When it comes to getting around Tanzania, travelers have a few options. The most common (and cheapest) way to get around is by bus, and buses connect most of the country, although they’re less frequent in remote areas. Bus options range from rickety and overcrowded dalla-dallasto air-conditioned luxury buses that provide drinks and snacks. Or, if you can afford it, flying is much faster and more comfortable, and also safer than taking the bus. Over a dozen towns in Tanzania have commercial airports, including all the main tourist destinations. Tanzania also has a train system, although it’s incredibly slow and only runs a few times per week.

5) What kind of visa do I need?

For Americans visiting Tanzania, a tourist visa is required and costs $100 ($50 for most other nationalities). Visas can be obtained in advance at Tanzanian embassies or on arrival in Tanzania. If you plan to get your visa on arrival, make sure you bringnew, undamaged U.S. dollars to pay for it.

6) Are there ATMs in Tanzania?

Yes. You’ll find ATMs in all major towns throughout Tanzania and shouldn’t have any problem accessing cash. If you do plan to spend an extended amount of time in very rural areas, though, you’ll probably want to withdraw enough money ahead of time to cover those days.

7) How reliable is the Internet in Tanzania?

Many cafes and hotels in Tanzania’s major towns have Wi-Fi connections, though they can be slow at times. Much of the country also has 4G cell service, which you can access from your phone with a local SIM card. Again, it may be slow, but it’s usually sufficient for emails, texting apps, and basic websites.

8) What language do Tanzanians speak?

Over a hundred languages are used across Tanzania, but Swahili is the official language and the most commonly spoken. Most Tanzanians speak their ethnic group’s language as their native tongue and Swahili as their second language. English is the second official language in Tanzania and is widely spoken, especially in major towns and by those working in the tourism and hospitality industries. Tourists who speak only English will be able to travel in Tanzania without too much difficulty.

9) How can I respect the local culture?

One of the most important things to keep in mind about Tanzanian culture is that it’s quite conservative; women should generally dress modestly, and public displays of affection should be avoided. Travelers should also be aware of settings where smoking or drinking to excess might be frowned upon, especially in rural areas.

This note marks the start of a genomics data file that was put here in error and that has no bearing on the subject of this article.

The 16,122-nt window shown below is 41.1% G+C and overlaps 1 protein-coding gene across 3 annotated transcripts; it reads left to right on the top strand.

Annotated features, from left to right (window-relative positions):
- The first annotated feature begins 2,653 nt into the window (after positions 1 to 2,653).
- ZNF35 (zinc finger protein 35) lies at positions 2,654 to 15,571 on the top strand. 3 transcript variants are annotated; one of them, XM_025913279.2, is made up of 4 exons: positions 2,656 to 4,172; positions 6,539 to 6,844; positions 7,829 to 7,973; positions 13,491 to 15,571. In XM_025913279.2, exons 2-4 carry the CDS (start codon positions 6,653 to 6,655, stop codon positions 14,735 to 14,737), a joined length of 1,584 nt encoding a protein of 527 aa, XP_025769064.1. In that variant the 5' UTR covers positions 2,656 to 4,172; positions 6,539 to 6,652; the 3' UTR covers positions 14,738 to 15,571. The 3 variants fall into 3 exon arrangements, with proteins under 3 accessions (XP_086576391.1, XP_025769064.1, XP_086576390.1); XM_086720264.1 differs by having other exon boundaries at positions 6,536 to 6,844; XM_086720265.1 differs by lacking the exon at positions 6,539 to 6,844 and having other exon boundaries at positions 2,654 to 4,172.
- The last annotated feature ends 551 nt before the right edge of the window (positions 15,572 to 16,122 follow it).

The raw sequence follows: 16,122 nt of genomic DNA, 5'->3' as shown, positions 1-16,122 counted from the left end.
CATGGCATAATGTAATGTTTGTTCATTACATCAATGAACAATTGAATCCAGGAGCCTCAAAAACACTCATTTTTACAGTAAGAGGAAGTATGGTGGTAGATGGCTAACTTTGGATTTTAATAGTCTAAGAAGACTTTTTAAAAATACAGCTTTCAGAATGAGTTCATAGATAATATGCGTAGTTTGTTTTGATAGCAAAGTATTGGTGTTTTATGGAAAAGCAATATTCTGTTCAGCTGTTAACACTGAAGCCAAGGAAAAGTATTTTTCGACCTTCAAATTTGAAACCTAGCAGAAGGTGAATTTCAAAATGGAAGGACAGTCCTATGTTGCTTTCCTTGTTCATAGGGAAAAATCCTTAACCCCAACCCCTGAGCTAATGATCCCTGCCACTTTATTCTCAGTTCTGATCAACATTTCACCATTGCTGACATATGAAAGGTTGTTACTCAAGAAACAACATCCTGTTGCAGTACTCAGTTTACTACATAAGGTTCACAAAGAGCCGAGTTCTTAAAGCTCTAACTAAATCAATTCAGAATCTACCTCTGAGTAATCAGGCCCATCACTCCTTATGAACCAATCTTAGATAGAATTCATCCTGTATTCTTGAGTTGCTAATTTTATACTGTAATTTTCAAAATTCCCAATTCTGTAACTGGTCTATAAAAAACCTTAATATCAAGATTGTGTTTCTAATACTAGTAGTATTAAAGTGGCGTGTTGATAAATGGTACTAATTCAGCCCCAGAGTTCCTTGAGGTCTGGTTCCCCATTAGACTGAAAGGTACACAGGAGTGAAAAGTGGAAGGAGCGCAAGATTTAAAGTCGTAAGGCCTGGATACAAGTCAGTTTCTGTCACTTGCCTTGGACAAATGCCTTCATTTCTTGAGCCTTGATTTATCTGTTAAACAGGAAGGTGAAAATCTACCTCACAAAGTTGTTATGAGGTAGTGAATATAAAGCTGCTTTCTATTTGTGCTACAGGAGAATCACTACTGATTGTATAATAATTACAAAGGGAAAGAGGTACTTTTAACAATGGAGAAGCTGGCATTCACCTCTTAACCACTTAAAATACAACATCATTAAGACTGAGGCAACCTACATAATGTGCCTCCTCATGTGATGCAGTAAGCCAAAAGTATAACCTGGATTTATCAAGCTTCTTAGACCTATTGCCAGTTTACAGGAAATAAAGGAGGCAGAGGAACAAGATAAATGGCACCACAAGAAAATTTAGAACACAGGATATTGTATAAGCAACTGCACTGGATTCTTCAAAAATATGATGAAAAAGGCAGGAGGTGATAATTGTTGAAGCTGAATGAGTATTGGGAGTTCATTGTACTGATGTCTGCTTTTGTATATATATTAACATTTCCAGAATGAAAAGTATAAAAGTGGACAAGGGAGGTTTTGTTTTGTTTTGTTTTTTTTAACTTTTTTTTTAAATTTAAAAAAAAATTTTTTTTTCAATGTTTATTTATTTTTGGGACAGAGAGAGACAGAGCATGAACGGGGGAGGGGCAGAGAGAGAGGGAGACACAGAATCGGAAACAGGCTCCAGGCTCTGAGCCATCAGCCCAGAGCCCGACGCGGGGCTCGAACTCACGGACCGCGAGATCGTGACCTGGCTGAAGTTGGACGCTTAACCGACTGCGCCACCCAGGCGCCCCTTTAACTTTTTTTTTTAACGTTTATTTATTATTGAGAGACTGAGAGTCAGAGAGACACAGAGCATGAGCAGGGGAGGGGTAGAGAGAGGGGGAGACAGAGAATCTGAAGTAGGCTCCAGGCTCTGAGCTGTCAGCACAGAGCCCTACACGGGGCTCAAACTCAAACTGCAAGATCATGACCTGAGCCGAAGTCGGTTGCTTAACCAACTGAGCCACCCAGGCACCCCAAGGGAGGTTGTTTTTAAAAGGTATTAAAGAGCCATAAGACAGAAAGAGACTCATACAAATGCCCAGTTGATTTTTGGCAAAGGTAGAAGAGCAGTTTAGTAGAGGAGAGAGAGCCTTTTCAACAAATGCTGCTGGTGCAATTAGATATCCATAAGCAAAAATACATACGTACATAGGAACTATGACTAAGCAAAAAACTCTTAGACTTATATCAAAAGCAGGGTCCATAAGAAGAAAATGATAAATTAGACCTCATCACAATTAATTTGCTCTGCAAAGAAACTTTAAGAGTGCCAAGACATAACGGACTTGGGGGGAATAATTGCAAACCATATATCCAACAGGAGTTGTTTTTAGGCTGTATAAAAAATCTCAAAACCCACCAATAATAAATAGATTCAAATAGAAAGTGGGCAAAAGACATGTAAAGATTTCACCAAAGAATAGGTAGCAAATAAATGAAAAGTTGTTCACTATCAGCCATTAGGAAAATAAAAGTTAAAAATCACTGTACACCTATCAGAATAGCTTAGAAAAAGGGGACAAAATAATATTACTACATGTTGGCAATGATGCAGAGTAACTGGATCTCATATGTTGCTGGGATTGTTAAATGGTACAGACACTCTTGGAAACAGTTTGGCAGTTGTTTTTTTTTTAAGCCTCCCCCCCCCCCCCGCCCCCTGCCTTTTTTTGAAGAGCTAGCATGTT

Greetings are important in Tanzania, and it’s customary to greet each person in a group individually. Tanzanians also take hospitality seriously. It is considered rude to turn down things that are offered to you, especially food, so travelers should acceptthings that are given to them whenever possible. Lastly, the left hand is considered unclean in Tanzania, so do your best to use your right hand for eating and for handing things to people.

10) What are the top things to do in Tanzania?

Tanzania is best known for its wildlife and is one of Africa’s premier safari destinations. The country has over a dozen national parks, but the Serengeti is by far the most famous and is especially known for the annual wildebeest migration. Ngorongoro Conservation Area, site of a 100-square-mile volcanic crater, is one of the country’s other top places to see wildlife.

Active travelers will have plenty of options to choose from as well. Mt. Kilimanjaro is Africa’s highest mountain, although Mt. Meru is actually a more technical climb. There are also great trekking options near Ngorongoro Crater and in the Usambara Mountains. Lastly, the island of Zanzibar is an incredibly popular tourist destination and is home to stunning beaches and fascinating history and culture. There’s plenty to do on the island, including snorkeling, diving, and kitesurfing, as well as great shopping, spas, and food.